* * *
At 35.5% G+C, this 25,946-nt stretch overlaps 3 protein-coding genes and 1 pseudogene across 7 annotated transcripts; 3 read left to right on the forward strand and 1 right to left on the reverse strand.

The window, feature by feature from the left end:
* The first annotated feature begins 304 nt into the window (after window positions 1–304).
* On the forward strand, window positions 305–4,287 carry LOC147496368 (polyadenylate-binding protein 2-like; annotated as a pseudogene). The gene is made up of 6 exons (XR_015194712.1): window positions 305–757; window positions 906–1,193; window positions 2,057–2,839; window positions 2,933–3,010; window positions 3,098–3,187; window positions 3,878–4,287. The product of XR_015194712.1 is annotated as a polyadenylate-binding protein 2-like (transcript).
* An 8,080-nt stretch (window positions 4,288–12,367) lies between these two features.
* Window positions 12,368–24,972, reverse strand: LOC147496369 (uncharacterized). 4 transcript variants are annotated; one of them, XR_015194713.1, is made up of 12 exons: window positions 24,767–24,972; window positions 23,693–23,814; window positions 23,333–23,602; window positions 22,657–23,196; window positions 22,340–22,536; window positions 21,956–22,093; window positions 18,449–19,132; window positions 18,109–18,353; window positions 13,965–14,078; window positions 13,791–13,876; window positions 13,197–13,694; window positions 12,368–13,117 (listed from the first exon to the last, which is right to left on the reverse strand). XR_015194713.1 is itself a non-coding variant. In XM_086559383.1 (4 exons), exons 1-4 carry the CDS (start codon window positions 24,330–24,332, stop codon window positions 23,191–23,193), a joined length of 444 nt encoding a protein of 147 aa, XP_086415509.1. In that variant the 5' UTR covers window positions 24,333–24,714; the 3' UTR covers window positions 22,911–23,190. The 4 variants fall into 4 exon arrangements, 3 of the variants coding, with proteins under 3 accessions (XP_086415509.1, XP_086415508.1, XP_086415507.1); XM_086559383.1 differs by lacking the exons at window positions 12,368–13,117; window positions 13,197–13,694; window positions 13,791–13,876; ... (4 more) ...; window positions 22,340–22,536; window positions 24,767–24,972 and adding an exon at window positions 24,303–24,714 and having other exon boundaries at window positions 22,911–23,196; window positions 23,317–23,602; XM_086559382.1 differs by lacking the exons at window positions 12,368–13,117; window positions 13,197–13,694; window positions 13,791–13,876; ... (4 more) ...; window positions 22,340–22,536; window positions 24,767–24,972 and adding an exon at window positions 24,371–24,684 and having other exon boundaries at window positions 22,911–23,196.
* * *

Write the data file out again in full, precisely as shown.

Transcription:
At 35.5% G+C, this 25,946-nt stretch overlaps 3 protein-coding genes and 1 pseudogene across 7 annotated transcripts; 3 read left to right on the forward strand and 1 right to left on the reverse strand.

The window, feature by feature from the left end:
* The first annotated feature begins 304 nt into the window (after window positions 1–304).
* On the forward strand, window positions 305–4,287 carry LOC147496368 (polyadenylate-binding protein 2-like; annotated as a pseudogene). The gene is made up of 6 exons (XR_015194712.1): window positions 305–757; window positions 906–1,193; window positions 2,057–2,839; window positions 2,933–3,010; window positions 3,098–3,187; window positions 3,878–4,287. The product of XR_015194712.1 is annotated as a polyadenylate-binding protein 2-like (transcript).
* An 8,080-nt stretch (window positions 4,288–12,367) lies between these two features.
* Window positions 12,368–24,972, reverse strand: LOC147496369 (uncharacterized). 4 transcript variants are annotated; one of them, XR_015194713.1, is made up of 12 exons: window positions 24,767–24,972; window positions 23,693–23,814; window positions 23,333–23,602; window positions 22,657–23,196; window positions 22,340–22,536; window positions 21,956–22,093; window positions 18,449–19,132; window positions 18,109–18,353; window positions 13,965–14,078; window positions 13,791–13,876; window positions 13,197–13,694; window positions 12,368–13,117 (listed from the first exon to the last, which is right to left on the reverse strand). XR_015194713.1 is itself a non-coding variant. In XM_086559383.1 (4 exons), exons 1-4 carry the CDS (start codon window positions 24,330–24,332, stop codon window positions 23,191–23,193), a joined length of 444 nt encoding a protein of 147 aa, XP_086415509.1. In that variant the 5' UTR covers window positions 24,333–24,714; the 3' UTR covers window positions 22,911–23,190. The 4 variants fall into 4 exon arrangements, 3 of the variants coding, with proteins under 3 accessions (XP_086415509.1, XP_086415508.1, XP_086415507.1); XM_086559383.1 differs by lacking the exons at window positions 12,368–13,117; window positions 13,197–13,694; window positions 13,791–13,876; ... (4 more) ...; window positions 22,340–22,536; window positions 24,767–24,972 and adding an exon at window positions 24,303–24,714 and having other exon boundaries at window positions 22,911–23,196; window positions 23,317–23,602; XM_086559382.1 differs by lacking the exons at window positions 12,368–13,117; window positions 13,197–13,694; window positions 13,791–13,876; ... (4 more) ...; window positions 22,340–22,536; window positions 24,767–24,972 and adding an exon at window positions 24,371–24,684 and having other exon boundaries at window positions 22,911–23,196.